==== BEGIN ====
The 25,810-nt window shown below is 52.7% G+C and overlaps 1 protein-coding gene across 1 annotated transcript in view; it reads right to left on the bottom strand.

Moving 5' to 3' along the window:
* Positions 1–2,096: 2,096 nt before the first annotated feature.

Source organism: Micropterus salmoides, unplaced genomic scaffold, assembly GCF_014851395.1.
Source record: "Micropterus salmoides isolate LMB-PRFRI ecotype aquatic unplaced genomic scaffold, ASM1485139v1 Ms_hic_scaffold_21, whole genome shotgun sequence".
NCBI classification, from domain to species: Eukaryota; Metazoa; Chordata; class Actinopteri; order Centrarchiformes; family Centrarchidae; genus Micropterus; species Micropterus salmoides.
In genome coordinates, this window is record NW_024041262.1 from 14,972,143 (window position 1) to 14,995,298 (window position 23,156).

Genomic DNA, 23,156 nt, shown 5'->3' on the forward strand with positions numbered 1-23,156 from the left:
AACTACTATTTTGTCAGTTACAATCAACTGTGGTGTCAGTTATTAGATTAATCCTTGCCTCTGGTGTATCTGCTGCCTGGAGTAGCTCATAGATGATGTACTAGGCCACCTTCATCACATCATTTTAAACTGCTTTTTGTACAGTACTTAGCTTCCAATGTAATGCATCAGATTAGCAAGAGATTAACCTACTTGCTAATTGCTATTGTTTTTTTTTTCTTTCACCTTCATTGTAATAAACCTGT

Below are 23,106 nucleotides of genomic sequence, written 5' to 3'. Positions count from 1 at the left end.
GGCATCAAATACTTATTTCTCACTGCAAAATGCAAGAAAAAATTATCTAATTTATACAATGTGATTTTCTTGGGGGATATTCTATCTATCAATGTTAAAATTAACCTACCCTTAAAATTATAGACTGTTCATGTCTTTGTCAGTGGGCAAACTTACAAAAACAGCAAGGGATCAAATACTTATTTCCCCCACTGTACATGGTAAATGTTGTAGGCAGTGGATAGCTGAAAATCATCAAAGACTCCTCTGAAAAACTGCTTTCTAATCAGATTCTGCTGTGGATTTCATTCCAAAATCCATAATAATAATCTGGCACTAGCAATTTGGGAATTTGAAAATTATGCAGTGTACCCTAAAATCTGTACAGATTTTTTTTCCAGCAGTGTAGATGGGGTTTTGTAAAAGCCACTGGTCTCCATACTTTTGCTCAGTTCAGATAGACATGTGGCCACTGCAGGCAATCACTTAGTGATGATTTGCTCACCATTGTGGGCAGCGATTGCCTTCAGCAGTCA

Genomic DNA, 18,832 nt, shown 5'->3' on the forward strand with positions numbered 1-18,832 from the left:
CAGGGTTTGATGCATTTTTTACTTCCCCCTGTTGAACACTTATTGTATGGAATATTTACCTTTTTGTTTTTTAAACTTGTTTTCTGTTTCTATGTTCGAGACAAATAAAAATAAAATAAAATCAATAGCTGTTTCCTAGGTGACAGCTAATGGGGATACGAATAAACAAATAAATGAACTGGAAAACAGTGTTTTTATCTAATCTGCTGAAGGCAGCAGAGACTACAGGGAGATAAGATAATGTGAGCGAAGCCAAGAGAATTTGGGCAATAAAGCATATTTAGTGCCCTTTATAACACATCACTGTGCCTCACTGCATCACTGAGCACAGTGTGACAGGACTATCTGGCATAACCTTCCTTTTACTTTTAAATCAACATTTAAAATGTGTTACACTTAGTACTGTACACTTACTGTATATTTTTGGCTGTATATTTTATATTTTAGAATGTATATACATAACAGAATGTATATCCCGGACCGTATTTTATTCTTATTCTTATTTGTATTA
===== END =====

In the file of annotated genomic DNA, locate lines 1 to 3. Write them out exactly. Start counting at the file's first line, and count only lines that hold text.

The 25,810-nt window shown below is 52.7% G+C and overlaps 1 protein-coding gene across 1 annotated transcript in view; it reads right to left on the bottom strand.

Moving 5' to 3' along the window:
* Positions 1–2,096: 2,096 nt before the first annotated feature.